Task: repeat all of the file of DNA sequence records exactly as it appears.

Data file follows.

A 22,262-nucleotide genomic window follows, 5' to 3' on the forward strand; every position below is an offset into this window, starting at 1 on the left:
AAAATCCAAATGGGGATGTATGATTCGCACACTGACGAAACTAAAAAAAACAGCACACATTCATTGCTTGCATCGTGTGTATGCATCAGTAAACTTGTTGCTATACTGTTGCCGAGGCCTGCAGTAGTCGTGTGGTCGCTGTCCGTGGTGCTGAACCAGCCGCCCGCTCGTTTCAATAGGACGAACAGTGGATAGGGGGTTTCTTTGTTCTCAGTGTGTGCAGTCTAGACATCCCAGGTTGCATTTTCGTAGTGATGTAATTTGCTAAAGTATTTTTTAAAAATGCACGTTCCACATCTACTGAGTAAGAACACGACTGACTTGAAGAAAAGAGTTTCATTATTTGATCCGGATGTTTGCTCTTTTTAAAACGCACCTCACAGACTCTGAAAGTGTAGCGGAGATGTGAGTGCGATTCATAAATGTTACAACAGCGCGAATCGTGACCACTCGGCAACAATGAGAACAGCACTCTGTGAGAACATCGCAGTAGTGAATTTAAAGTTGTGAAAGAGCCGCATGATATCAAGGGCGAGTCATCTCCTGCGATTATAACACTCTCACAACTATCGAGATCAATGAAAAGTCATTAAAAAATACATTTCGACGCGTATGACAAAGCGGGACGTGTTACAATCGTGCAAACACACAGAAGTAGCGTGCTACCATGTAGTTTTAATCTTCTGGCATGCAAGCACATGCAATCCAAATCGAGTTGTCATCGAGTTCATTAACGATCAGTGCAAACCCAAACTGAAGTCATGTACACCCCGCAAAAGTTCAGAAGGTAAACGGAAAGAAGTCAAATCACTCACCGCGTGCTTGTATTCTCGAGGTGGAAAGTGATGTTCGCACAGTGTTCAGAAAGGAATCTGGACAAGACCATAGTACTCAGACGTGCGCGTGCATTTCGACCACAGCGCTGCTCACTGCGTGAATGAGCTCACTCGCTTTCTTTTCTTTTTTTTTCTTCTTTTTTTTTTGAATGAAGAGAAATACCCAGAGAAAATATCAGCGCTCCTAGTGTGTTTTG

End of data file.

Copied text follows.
A 22,262-nucleotide genomic window follows, 5' to 3' on the forward strand; every position below is an offset into this window, starting at 1 on the left:
AAAATCCAAATGGGGATGTATGATTCGCACACTGACGAAACTAAAAAAAACAGCACACATTCATTGCTTGCATCGTGTGTATGCATCAGTAAACTTGTTGCTATACTGTTGCCGAGGCCTGCAGTAGTCGTGTGGTCGCTGTCCGTGGTGCTGAACCAGCCGCCCGCTCGTTTCAATAGGACGAACAGTGGATAGGGGGTTTCTTTGTTCTCAGTGTGTGCAGTCTAGACATCCCAGGTTGCATTTTCGTAGTGATGTAATTTGCTAAAGTATTTTTTAAAAATGCACGTTCCACATCTACTGAGTAAGAACACGACTGACTTGAAGAAAAGAGTTTCATTATTTGATCCGGATGTTTGCTCTTTTTAAAACGCACCTCACAGACTCTGAAAGTGTAGCGGAGATGTGAGTGCGATTCATAAATGTTACAACAGCGCGAATCGTGACCACTCGGCAACAATGAGAACAGCACTCTGTGAGAACATCGCAGTAGTGAATTTAAAGTTGTGAAAGAGCCGCATGATATCAAGGGCGAGTCATCTCCTGCGATTATAACACTCTCACAACTATCGAGATCAATGAAAAGTCATTAAAAAATACATTTCGACGCGTATGACAAAGCGGGACGTGTTACAATCGTGCAAACACACAGAAGTAGCGTGCTACCATGTAGTTTTAATCTTCTGGCATGCAAGCACATGCAATCCAAATCGAGTTGTCATCGAGTTCATTAACGATCAGTGCAAACCCAAACTGAAGTCATGTACACCCCGCAAAAGTTCAGAAGGTAAACGGAAAGAAGTCAAATCACTCACCGCGTGCTTGTATTCTCGAGGTGGAAAGTGATGTTCGCACAGTGTTCAGAAAGGAATCTGGACAAGACCATAGTACTCAGACGTGCGCGTGCATTTCGACCACAGCGCTGCTCACTGCGTGAATGAGCTCACTCGCTTTCTTTTCTTTTTTTTTCTTCTTTTTTTTTTGAATGAAGAGAAATACCCAGAGAAAATATCAGCGCTCCTAGTGTGTTTTG